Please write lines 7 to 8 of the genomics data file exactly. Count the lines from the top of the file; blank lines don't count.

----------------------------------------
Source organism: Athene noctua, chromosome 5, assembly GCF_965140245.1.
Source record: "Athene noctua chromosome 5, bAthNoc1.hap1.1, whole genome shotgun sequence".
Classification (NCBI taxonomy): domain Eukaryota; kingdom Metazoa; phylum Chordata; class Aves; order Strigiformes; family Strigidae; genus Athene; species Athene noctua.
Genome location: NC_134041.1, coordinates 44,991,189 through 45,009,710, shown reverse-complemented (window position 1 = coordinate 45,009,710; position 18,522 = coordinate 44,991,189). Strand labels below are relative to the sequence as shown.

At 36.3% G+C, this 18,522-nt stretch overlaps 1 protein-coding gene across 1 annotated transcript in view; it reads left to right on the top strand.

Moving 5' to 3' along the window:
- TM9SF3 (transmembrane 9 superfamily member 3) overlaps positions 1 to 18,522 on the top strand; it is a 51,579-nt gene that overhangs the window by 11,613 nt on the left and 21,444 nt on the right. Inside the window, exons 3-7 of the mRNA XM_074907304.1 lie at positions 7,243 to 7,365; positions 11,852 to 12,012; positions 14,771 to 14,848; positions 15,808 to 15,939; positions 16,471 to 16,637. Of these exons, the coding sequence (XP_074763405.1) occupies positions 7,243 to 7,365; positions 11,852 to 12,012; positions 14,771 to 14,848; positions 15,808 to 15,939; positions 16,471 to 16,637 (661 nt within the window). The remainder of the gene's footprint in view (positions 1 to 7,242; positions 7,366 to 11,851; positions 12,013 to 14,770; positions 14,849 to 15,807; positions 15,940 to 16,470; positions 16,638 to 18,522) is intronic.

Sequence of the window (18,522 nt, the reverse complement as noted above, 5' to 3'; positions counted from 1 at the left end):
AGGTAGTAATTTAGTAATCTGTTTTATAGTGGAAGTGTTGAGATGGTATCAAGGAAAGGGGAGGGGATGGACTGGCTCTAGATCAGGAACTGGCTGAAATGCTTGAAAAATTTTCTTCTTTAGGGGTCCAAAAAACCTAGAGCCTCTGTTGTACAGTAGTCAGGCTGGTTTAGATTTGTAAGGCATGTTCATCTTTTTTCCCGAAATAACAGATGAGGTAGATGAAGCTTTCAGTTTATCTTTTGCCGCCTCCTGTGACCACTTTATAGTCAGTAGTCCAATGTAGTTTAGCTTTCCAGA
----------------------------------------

- TM9SF3 (transmembrane 9 superfamily member 3) overlaps positions 1 to 18,522 on the top strand; it is a 51,579-nt gene that overhangs the window by 11,613 nt on the left and 21,444 nt on the right. Inside the window, exons 3-7 of the mRNA XM_074907304.1 lie at positions 7,243 to 7,365; positions 11,852 to 12,012; positions 14,771 to 14,848; positions 15,808 to 15,939; positions 16,471 to 16,637. Of these exons, the coding sequence (XP_074763405.1) occupies positions 7,243 to 7,365; positions 11,852 to 12,012; positions 14,771 to 14,848; positions 15,808 to 15,939; positions 16,471 to 16,637 (661 nt within the window). The remainder of the gene's footprint in view (positions 1 to 7,242; positions 7,366 to 11,851; positions 12,013 to 14,770; positions 14,849 to 15,807; positions 15,940 to 16,470; positions 16,638 to 18,522) is intronic.

Sequence of the window (18,522 nt, the reverse complement as noted above, 5' to 3'; positions counted from 1 at the left end):